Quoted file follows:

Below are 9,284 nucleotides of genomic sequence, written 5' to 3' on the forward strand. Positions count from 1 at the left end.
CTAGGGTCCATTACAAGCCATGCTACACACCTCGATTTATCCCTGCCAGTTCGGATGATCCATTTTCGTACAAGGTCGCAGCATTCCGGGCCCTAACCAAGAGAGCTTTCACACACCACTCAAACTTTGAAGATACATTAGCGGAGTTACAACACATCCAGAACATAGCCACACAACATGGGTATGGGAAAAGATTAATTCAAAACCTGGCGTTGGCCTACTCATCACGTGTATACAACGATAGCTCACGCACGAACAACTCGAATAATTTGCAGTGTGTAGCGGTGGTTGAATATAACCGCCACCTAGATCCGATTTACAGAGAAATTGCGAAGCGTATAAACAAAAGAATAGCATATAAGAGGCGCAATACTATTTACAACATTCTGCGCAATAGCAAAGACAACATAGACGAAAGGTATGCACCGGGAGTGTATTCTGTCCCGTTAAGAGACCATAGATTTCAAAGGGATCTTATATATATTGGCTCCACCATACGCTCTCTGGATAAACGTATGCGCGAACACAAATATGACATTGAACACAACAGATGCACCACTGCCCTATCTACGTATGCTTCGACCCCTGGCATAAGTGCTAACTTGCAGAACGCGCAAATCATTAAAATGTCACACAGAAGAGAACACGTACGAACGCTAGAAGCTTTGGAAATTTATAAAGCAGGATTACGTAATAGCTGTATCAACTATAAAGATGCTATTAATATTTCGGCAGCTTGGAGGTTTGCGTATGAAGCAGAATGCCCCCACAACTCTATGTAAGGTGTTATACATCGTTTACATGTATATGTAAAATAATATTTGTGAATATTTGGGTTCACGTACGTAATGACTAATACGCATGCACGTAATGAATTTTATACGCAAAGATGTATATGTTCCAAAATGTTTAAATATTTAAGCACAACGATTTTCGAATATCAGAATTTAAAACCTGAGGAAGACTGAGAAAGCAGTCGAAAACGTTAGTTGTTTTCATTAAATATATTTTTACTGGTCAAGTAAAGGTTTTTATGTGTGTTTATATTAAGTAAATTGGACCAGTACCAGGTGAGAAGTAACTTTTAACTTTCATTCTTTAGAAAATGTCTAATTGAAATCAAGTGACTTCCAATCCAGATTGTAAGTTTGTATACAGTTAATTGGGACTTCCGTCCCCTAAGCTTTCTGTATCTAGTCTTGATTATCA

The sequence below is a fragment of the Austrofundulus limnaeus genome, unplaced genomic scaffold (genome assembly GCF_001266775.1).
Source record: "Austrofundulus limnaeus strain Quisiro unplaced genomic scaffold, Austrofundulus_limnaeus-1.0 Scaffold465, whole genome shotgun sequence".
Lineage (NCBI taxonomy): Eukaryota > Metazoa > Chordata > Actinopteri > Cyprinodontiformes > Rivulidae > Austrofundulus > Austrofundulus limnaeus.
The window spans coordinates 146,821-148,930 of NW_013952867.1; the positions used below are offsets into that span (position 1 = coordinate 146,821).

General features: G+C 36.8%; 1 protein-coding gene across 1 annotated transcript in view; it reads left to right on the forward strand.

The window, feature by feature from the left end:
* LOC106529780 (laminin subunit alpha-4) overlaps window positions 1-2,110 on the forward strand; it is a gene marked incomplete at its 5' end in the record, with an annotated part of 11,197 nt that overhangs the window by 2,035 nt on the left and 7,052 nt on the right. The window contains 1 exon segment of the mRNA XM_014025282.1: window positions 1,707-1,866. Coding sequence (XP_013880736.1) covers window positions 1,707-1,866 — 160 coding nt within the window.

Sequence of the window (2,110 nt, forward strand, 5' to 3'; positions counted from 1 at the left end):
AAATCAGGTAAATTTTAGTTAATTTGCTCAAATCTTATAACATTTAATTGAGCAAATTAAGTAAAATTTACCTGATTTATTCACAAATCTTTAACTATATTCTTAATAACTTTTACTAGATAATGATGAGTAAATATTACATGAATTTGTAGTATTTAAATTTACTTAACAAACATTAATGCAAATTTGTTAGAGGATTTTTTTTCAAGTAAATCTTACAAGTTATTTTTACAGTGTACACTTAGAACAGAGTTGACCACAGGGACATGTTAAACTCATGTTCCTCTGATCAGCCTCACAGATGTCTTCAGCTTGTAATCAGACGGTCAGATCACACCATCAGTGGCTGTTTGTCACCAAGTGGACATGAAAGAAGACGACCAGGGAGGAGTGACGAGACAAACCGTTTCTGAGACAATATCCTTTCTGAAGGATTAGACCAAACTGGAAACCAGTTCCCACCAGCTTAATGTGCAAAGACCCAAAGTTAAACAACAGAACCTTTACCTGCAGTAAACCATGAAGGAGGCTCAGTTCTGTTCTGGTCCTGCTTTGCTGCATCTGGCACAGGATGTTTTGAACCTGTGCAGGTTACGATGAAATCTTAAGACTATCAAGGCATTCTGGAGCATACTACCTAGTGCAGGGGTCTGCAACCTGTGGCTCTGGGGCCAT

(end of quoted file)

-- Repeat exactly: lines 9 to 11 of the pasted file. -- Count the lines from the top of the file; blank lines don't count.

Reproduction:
* LOC106529780 (laminin subunit alpha-4) overlaps window positions 1-2,110 on the forward strand; it is a gene marked incomplete at its 5' end in the record, with an annotated part of 11,197 nt that overhangs the window by 2,035 nt on the left and 7,052 nt on the right. The window contains 1 exon segment of the mRNA XM_014025282.1: window positions 1,707-1,866. Coding sequence (XP_013880736.1) covers window positions 1,707-1,866 — 160 coding nt within the window.

Sequence of the window (2,110 nt, forward strand, 5' to 3'; positions counted from 1 at the left end):
AAATCAGGTAAATTTTAGTTAATTTGCTCAAATCTTATAACATTTAATTGAGCAAATTAAGTAAAATTTACCTGATTTATTCACAAATCTTTAACTATATTCTTAATAACTTTTACTAGATAATGATGAGTAAATATTACATGAATTTGTAGTATTTAAATTTACTTAACAAACATTAATGCAAATTTGTTAGAGGATTTTTTTTCAAGTAAATCTTACAAGTTATTTTTACAGTGTACACTTAGAACAGAGTTGACCACAGGGACATGTTAAACTCATGTTCCTCTGATCAGCCTCACAGATGTCTTCAGCTTGTAATCAGACGGTCAGATCACACCATCAGTGGCTGTTTGTCACCAAGTGGACATGAAAGAAGACGACCAGGGAGGAGTGACGAGACAAACCGTTTCTGAGACAATATCCTTTCTGAAGGATTAGACCAAACTGGAAACCAGTTCCCACCAGCTTAATGTGCAAAGACCCAAAGTTAAACAACAGAACCTTTACCTGCAGTAAACCATGAAGGAGGCTCAGTTCTGTTCTGGTCCTGCTTTGCTGCATCTGGCACAGGATGTTTTGAACCTGTGCAGGTTACGATGAAATCTTAAGACTATCAAGGCATTCTGGAGCATACTACCTAGTGCAGGGGTCTGCAACCTGTGGCTCTGGGGCCAT